- Janzer, Anne
A piece of writing succeeds or fails not on the page but in a reader’s head. To increase the impact of your nonfiction writing, focus beyond the words an topic, on the minds of the readers.
Limiting your audience can help you reach more people. Delighted target audience will share. Others might like the style too. (Think Purple Cow)
make ideas memorable (e.g., emotional)
The Knowledge Illusion by Steven Sloman
We tolerate complexity by failing to understand it. That’s the illusion of understanding.
When we attempt to explain a concept, we run into the limits of our understanding. That’s why teaching or writing about a topic makes us smarter about it.
Use google auto-complete feature to find interesting questions and beliefs your audience has.
First describe skeleton of the topic (for readers who don’t need much details), then dive into depth for those who want to know more (the first group will skip that part thinking they understand enough).
Move citations and evidences to endnotes.
Describe the range of available opinions first before fixing misinformation. “then you can get into the topic without the reader feeling ignored or marginalized”
values buds (https://yourmorals.org for survey):
care / harm
fairness / cheating
loyalty / betrayal
authority / subversion
sanctity / degradation
liberty / oppression
what does NOT work
data, data, data
“if you give people facts without a story, they will explain it within their existing belief system”
acknowledge other views
don’t preach but help reader to see another point of view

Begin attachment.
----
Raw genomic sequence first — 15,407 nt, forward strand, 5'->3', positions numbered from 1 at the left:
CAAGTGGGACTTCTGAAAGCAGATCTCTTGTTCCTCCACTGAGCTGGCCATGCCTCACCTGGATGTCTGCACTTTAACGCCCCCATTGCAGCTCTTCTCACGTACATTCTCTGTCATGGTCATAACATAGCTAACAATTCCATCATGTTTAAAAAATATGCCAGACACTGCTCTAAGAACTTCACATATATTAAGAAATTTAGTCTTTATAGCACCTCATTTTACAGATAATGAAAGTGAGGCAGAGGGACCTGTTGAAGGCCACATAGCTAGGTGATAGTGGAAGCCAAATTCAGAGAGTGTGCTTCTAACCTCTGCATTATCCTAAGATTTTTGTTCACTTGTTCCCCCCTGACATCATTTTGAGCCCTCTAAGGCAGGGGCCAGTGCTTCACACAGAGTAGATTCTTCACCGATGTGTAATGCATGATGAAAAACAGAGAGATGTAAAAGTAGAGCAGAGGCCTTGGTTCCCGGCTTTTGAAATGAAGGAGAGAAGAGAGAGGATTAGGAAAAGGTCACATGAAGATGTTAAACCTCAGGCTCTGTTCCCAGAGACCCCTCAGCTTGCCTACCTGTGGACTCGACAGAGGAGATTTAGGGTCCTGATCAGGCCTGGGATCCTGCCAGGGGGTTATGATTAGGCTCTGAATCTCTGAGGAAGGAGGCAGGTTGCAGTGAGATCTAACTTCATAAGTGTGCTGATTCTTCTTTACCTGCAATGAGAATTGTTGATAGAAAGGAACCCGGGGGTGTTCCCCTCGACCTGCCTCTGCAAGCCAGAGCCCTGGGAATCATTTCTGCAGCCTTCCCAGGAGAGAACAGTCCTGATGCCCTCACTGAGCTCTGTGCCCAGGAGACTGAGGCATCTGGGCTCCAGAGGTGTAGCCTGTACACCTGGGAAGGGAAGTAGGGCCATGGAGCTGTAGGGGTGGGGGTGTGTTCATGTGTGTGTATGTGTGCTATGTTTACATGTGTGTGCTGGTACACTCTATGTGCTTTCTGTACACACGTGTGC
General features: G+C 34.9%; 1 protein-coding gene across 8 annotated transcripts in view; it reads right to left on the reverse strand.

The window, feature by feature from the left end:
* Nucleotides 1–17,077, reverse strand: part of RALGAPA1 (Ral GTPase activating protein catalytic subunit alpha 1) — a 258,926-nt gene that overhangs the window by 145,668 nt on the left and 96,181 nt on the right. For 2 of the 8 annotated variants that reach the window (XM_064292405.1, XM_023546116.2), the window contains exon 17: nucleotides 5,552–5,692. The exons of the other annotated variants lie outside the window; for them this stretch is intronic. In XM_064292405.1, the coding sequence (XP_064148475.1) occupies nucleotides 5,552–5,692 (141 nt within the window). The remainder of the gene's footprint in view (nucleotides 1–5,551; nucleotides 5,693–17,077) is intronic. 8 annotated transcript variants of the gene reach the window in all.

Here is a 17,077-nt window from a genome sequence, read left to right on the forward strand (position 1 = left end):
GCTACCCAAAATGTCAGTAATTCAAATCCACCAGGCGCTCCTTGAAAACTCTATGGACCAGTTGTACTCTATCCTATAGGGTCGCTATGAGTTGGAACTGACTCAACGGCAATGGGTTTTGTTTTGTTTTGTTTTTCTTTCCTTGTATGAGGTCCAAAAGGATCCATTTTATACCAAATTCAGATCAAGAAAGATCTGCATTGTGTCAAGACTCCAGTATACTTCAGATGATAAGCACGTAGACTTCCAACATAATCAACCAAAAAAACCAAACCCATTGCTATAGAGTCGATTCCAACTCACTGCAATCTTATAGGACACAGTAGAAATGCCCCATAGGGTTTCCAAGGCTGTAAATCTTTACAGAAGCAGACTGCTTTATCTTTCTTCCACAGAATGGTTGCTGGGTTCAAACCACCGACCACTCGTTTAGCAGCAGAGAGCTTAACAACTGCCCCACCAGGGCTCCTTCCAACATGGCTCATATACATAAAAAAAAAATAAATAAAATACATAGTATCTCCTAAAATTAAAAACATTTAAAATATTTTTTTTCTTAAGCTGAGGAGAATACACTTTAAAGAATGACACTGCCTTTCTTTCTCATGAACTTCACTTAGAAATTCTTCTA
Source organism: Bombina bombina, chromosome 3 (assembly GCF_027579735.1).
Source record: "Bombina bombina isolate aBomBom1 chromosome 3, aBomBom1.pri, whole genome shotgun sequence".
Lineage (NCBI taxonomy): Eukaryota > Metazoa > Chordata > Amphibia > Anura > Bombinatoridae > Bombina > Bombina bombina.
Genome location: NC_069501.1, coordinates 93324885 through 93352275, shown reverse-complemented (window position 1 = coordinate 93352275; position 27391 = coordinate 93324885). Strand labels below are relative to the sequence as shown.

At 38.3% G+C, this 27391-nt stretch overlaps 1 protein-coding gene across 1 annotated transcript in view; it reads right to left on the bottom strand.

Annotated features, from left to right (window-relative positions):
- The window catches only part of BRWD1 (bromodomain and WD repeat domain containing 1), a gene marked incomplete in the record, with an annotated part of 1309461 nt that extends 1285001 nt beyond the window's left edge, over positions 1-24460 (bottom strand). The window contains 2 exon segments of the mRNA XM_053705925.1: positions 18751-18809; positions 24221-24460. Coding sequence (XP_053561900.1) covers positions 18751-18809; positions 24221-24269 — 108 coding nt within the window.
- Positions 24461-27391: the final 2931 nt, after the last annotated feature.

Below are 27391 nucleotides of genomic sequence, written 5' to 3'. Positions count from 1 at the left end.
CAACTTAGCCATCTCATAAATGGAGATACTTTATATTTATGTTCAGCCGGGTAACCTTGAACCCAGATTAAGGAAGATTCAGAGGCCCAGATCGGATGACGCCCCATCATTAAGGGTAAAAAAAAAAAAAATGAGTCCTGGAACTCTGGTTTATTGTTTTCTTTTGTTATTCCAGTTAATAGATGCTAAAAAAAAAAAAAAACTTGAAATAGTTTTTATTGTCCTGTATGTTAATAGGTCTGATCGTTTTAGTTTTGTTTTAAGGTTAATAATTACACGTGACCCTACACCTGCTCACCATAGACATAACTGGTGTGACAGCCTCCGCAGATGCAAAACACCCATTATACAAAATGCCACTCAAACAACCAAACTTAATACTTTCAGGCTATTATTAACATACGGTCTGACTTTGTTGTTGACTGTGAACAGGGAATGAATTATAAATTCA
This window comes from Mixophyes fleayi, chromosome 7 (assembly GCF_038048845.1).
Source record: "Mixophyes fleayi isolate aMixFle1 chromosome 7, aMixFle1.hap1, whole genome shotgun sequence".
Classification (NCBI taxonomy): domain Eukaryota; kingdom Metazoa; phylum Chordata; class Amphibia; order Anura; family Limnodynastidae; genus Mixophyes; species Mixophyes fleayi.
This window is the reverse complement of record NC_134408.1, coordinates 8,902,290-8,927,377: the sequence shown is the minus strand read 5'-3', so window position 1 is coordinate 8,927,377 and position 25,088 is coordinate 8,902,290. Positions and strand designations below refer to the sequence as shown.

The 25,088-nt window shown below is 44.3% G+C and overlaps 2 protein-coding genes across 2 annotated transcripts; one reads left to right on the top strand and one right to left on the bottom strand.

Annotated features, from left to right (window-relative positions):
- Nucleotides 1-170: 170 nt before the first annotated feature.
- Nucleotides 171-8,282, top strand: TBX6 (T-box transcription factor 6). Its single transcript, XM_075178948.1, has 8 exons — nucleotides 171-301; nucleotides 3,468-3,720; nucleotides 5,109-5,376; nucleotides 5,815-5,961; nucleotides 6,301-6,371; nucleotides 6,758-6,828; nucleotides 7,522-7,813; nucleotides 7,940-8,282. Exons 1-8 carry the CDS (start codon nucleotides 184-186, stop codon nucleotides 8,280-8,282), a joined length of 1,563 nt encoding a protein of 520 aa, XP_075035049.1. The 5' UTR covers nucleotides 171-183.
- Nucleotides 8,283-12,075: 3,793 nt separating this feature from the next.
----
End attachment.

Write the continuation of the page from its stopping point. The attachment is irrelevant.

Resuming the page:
insisting on being right
survey your own beliefs and emotions
re-frame the values
appeal to different value buds
don’t expect complete success
focus on the positive
I-type---innate desire to learn
D-type---closing the gaps in understanding
for I-type: offer the promise of fresh information that the readers will enjoy acquiring (lead with the benefit)
for D-type: induce a knowledge gap: expose contradictions, paradoxes, or puzzles, or pose intriguing question
don’t make the gap too wide
We are not particularly interested in subjects about which we know almost everything or practically nothing. We tend to be interested when we know quite a bit but feel that there is more to be learned.
alternate between abstractions and details (specific examples)
define the term the first time it appears
use the term in a context that reinforces the meaning the first few times
occasionally sprinkle in specific examples to remind the reader
use analogy that is simple and familiar to the reader
Metamia—online database of analogies
Note that reader can have completely different experience with subject of analogy. Beware of negative emotional reactions.
stories can be simple: frame a moment, a scene, or a transformation
repetition: rephrase, use quotes from other people, stories, headings, sidebars
p.141 Rule of Three (Alan Alda)
Make no more than three points when speaking
Find three different ways to explain a difficult idea
Repeat an important point three times
Repeat with value (don’t simply revisit)
avoid using jargon
voice: unedited text, how you write
tone: how reader interprets
style: techniques you use to convey tone
Simile requires explanation, metaphor does not.
Credibility: this does not work:
reviewing own credentials
retracing own steps
claiming on “insider status”
To be taken seriously, you don’t have to sound seriously
The pratfall effect: showing vulnerability make you more likable.
p.184 “To connect more deeply with individual readers, give them a glimpse of yourself as a real person.”